There’s a lot of confusion out there about book blurbs: what they are, what makes a good one, how many you should have, and how to get them.
In theory, the term “blurb” has two meanings: a commendatory assessment of a book written by its publisher (aka jacket copy, flap copy, back cover copy), and a commendatory assessment of a book written by someone else (aka endorsement). In traditional publishing, “blurb” generally means the latter—an endorsement by someone else—with the other terms (jacket copy, flap copy, back cover copy) used to describe promotional material written by the publisher. Especially when they come from respected authors, blurbs (endorsements) are a means of discovery for readers, and they offer social proof.
If you publish traditionally, your publisher (and sometimes your agent) may contact respected authors with blurb requests, following up with Advance Reading Copies (arcs). But your publisher will also ask you to suggest authors who might blurb your book, and of course if you’re publishing your own work, the entire task will rest on your shoulders.
How to get blurbs for your book? Here, a few tips:
· Readers are important, but reader reviews aren’t blurbs. A blurb should be an endorsement from a respected author of a similar book or, if the book is nonfiction, someone highly respected in the field.
· Quality matters more than quantity. Years ago, I received a copy of a novel that had 27 blurbs, including endorsements by bookstores (no names given), pastors, institute directors, authors of nonfiction, and professors. Lost in the shuffle were a five-star review by Midwest Book Reviews and an endorsement by a well-known author. The overall effect of all these blurbs was that the author was reaching too hard to impress. The best blurbs come from respected authors of books that are similar to yours, authors with which you hope to share cross-readership, along with snippets of reviews from respected publications (well-known newspapers, Booklist, Kirkus, Library Journal, Publishers Weekly, Foreword Reviews).
· When deciding whom to approach, think first about which books are most like yours. Then narrow the list to authors with whom you have meaningful relationships, either in real time (through conferences, workshops, writing groups) or online. There should be a good chance that these authors will like your book, and that your work is similar enough that they might benefit from crossover readership with your readers.
· Your request should be simple, straightforward, and personal. Say a little about the book, how and when the arc will be delivered, and how and when the blurb should be returned (generally, by email, to either the author or the publisher). If you sense hesitation, don’t press it. We’re all busy, and some authors have a no-blurb policy.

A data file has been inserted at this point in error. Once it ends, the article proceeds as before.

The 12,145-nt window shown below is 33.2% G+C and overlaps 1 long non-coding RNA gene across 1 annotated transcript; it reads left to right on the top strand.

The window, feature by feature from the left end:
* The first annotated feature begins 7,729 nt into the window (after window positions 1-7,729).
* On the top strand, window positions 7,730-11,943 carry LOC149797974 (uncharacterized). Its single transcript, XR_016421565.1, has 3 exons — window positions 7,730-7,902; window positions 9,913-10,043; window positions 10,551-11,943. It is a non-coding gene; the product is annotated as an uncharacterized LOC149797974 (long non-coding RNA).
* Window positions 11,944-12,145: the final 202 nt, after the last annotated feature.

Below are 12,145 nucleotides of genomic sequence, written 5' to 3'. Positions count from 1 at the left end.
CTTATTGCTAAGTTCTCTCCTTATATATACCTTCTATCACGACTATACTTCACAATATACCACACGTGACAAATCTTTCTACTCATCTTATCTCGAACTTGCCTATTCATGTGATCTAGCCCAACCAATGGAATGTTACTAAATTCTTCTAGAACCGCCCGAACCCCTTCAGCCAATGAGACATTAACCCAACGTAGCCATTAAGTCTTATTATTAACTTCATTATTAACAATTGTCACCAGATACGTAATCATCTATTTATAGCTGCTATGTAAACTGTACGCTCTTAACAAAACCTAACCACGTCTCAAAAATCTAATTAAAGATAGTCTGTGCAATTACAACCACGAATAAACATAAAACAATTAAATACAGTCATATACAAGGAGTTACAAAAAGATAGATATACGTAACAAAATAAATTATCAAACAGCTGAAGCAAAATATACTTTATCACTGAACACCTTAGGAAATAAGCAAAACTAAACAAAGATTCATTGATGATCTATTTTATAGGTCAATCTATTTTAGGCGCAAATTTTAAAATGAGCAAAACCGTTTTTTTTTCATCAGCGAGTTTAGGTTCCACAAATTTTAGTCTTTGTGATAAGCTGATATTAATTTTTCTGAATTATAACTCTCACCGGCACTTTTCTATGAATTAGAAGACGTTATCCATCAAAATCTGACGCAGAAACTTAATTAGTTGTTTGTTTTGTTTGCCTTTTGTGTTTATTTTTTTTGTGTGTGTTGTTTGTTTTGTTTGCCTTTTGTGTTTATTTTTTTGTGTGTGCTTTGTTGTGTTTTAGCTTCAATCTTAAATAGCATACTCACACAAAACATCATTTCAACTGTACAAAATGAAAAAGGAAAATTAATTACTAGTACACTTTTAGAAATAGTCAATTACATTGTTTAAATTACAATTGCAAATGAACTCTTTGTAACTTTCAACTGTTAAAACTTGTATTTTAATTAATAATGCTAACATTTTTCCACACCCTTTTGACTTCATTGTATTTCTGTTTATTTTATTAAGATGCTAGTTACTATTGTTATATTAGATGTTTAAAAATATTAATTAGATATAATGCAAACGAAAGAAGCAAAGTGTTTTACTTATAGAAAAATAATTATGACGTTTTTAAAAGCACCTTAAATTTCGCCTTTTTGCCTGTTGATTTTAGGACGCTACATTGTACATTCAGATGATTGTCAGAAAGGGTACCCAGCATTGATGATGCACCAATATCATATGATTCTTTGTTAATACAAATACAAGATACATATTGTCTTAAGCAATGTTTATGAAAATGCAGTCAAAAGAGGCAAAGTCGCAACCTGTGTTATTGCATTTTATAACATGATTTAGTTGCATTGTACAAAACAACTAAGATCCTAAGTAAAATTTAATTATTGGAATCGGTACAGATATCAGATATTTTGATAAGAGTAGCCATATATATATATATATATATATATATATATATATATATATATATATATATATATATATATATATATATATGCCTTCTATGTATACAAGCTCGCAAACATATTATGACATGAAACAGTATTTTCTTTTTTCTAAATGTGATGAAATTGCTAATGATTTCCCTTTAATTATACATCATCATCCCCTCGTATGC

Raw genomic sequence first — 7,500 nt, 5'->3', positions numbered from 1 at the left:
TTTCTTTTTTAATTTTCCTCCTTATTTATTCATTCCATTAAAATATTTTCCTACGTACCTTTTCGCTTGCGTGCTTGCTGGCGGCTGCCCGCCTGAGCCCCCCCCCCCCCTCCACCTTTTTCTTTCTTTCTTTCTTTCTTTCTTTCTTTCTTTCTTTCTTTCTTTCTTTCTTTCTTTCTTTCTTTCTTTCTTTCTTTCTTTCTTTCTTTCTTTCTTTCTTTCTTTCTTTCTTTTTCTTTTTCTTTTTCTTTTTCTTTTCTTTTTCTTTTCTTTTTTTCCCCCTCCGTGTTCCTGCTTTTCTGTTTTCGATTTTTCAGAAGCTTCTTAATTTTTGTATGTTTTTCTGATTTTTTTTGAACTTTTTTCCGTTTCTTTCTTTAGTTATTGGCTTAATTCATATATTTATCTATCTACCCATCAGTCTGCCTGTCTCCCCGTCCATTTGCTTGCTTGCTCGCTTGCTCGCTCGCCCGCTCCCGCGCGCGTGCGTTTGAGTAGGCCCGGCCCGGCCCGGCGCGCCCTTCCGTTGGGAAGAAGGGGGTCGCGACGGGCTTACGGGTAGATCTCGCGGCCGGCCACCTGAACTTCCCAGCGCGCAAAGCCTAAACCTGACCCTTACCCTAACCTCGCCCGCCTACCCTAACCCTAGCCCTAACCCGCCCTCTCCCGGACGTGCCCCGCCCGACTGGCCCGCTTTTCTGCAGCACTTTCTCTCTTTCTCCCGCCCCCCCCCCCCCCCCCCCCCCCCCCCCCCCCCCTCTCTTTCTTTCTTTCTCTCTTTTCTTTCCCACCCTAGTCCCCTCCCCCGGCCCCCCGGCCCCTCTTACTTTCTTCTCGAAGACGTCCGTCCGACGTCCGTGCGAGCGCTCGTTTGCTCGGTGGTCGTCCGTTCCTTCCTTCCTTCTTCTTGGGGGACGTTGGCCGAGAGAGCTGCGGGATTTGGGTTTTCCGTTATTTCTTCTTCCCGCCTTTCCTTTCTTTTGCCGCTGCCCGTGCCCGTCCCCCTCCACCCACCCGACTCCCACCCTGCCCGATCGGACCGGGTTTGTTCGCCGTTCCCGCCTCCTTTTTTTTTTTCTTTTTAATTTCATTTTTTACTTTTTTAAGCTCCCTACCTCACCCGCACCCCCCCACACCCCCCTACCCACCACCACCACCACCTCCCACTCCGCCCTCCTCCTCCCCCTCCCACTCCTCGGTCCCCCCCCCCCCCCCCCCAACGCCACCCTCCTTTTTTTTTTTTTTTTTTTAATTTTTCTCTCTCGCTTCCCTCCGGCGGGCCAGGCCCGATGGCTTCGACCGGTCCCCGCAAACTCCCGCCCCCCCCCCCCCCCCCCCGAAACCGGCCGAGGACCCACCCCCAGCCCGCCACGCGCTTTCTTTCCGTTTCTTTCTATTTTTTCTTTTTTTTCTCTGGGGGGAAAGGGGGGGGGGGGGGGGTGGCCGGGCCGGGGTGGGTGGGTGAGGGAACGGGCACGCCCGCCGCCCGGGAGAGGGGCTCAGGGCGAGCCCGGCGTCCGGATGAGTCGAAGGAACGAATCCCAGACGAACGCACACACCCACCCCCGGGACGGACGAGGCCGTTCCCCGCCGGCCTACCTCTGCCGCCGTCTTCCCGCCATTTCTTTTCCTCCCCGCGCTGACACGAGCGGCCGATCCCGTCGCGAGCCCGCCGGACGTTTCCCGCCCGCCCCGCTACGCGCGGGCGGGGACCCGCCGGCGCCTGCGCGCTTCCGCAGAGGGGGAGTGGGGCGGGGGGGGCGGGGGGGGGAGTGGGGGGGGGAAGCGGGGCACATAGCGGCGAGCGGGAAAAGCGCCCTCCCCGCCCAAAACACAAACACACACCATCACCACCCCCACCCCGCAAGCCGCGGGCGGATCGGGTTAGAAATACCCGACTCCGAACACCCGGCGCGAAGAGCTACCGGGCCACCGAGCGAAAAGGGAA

· Use blurbs on your back cover (one or two), on the first page (“Praise for . . .), and on your website (I use my favorite excerpts on my home page and provide the full text on a separate “Praise”page.) Blurbs that don’t make the print deadline can always be added to the digital edition.
· From a friend who writes mysteries, I learned that some authors in some genres don’t read the books they blurb; the blurbs are done as favors within the industry, with wording provided by the publishers. It’s different in literary fiction, which I write: authors read the books they blurb. One who blurbed my novel Cold Spell even took time to write after the fact, “Listen, I know there's a lot of tit for tat in the book world, but I just want to say that my admiration for your book is sincere and profound. I'm still thinking about it. It was such a delight--to open it and see your talent pooling all over each page.”
· Besides helping readers find books, blurbs can be a wonderful “feel-good” for the author—plus they help us see our work in new ways. About my novel Cold Spell, author David Vann (whose work I hugely admire) wrote, “Cold Spell is Greek tragedy. From the very first pages, these lives are out of control. You’ll care for Sylvie, and also her mother Ruth, and you’ll want them not to hurt each other, but of course they will.” I hadn’t thought of the story in quite that way, but he’s absolutely right. In her blurb, author Cindy Dyson spoke of the “tenderized realism” in Cold Spell, applied to both setting and characters. I like that term—along with other observations by blurbers, it helps refine my vision of my work.